7. Continuing on... Something which isn't part of the usual cello build...I bought this gorgeous round cello fingerboard (slightly damaged - small inconsequential chip which I glued back in place) at the VSA convention in 2015(?). Some of the blackest ebony I've seen... After having it in the workshop for a couple of years and went to use it I found it had warped - twisted slightly. Since this fingerboard was already close to the proper thickness I couldn't just plane it flat again or there would not be enough thickness for a properly proportioned neck. So using a heat gun and some proper twisting torque on the fingerboard I got it straightened out. It actually took three heating sessions, the second one closer to the end of the fingerboard, and a third at the wide end to remove all of the twist... Once straightened again, the underside of the fingerboard was sanded and scraped flat. Good to go again, flat on the maple neck gluing surface. You can see the twist angle in the 1x2... Applying heat with foil to distribute the heat and torque on the 1x2 the twist is corrected. Still some twit at the end so the process is repeated. Little more complicated on the wide end. Uneven clamping with a spacer on one side puts the needed torque. Pretty near flat and with a little sanding and scraping its flat again.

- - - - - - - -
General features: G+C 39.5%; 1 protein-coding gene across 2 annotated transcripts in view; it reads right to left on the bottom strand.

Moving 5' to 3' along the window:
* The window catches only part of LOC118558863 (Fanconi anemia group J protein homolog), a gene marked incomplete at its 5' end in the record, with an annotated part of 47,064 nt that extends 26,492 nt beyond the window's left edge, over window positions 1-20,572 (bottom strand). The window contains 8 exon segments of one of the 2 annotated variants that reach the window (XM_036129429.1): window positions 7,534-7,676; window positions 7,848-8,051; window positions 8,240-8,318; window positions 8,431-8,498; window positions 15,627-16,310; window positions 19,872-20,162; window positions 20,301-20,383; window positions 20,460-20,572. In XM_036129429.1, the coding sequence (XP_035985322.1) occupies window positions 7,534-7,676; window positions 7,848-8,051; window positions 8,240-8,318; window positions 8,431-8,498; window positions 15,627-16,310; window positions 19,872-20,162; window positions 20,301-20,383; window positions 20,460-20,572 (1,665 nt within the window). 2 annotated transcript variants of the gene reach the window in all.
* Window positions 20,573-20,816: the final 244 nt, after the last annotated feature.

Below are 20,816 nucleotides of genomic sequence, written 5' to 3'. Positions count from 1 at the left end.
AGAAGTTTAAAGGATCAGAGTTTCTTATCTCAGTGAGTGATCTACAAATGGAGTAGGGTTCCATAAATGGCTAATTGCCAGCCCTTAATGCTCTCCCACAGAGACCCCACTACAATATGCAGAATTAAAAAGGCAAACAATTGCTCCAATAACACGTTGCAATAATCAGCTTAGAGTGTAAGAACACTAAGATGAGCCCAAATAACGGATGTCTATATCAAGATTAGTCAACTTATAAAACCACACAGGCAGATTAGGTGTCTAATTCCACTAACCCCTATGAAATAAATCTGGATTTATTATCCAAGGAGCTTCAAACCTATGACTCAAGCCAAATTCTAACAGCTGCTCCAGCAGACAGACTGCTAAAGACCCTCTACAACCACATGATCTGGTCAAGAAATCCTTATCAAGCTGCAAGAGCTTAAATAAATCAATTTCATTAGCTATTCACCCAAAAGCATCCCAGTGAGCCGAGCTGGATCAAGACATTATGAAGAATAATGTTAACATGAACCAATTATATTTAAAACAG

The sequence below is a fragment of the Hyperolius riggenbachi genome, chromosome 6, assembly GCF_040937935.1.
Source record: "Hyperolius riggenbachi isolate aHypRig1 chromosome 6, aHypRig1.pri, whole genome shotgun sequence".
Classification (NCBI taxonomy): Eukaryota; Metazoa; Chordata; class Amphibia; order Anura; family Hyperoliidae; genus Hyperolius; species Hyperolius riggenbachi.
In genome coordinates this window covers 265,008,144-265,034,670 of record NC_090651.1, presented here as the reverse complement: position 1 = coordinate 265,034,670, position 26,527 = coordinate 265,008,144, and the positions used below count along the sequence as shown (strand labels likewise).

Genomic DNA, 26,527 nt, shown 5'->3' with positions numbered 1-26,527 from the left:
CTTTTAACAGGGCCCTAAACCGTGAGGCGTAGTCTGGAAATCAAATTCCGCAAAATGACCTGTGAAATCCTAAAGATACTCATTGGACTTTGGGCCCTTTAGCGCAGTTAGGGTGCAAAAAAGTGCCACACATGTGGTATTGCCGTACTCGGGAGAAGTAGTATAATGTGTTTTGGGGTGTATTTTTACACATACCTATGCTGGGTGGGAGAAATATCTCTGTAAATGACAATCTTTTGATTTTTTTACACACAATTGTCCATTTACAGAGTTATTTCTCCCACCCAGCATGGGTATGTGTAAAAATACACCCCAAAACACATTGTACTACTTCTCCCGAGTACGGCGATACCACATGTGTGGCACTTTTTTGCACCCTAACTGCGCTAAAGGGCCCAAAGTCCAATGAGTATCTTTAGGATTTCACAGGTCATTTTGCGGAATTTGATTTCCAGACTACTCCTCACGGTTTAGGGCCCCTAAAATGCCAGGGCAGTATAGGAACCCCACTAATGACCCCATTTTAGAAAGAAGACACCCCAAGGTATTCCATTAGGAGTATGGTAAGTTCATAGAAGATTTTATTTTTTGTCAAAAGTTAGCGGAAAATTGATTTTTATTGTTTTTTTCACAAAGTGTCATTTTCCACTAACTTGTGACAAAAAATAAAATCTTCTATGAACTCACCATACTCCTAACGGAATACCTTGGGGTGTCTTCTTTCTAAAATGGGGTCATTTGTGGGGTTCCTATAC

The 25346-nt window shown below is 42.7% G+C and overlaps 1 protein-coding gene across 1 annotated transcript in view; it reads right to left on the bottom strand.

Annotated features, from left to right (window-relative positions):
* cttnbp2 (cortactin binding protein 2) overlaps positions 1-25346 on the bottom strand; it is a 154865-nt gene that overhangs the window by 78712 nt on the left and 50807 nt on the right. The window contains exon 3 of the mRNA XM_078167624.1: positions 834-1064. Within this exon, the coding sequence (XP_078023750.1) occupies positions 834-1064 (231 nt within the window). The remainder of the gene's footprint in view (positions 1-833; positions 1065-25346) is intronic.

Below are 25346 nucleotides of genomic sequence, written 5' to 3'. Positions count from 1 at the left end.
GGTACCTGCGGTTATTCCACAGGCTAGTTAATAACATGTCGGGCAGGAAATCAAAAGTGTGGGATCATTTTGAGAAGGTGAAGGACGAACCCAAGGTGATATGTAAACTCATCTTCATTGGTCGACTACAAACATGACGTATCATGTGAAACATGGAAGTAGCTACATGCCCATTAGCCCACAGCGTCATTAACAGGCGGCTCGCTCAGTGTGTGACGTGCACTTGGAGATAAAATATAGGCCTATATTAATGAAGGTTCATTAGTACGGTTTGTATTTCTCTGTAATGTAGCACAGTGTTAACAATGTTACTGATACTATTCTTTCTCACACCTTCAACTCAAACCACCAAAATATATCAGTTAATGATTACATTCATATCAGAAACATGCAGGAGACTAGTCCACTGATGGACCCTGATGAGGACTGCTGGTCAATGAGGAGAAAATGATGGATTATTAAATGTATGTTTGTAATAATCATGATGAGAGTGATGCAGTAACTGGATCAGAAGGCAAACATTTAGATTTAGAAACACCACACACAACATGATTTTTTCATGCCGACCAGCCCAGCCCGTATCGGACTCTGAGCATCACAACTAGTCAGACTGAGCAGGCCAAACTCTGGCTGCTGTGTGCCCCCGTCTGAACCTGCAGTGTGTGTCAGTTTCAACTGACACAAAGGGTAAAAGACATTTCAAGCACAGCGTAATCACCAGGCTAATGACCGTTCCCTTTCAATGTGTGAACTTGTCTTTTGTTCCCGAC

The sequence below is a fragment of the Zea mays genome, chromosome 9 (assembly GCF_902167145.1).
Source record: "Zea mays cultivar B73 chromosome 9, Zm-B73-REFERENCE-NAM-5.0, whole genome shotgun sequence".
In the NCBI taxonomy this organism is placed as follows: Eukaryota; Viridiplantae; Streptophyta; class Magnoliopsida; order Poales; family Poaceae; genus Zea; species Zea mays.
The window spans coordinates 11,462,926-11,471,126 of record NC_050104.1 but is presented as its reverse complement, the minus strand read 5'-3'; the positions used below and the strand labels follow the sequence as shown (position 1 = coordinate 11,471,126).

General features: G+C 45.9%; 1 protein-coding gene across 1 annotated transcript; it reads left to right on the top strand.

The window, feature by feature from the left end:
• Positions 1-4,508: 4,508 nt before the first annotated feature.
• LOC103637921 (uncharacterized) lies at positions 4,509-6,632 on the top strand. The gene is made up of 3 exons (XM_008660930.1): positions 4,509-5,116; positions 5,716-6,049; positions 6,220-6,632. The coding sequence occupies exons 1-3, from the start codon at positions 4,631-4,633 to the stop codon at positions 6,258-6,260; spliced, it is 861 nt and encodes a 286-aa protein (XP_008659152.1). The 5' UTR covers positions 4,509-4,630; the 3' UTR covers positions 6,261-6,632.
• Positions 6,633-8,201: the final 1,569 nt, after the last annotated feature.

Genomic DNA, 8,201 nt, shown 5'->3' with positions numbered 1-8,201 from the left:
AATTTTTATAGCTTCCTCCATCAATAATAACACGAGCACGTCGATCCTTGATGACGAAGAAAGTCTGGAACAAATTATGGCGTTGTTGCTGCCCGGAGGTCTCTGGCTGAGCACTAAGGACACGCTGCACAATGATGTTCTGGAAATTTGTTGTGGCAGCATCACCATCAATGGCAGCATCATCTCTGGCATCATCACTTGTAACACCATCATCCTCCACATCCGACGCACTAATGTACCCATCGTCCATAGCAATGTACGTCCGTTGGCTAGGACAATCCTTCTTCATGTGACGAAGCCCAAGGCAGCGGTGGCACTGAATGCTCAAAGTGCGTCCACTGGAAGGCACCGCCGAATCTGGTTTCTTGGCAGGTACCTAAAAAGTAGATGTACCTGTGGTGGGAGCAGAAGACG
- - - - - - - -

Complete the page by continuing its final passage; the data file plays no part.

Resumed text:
8. If a porous surface is good at absorption then it would be poor at producing coherent sound as well. The the question is how much do the ribs contribute to the sound? I played the cello once without the end pin, between the calves of my legs at it was clear the overall sound of the instrument was reduced. Which says to me freestanding ribs have a non negligible contribution to the sound of instrument. This confirmed what I felt was a good reason for leaving off the linen squares, that many recommend to be applied to the inside of the ribs. But that's for another discussion... So I cleaned up the rib - both sides. Definitely the better choice. Finally learned how to properly sharpen a scraper. Lol... Making nice curls of scrapings.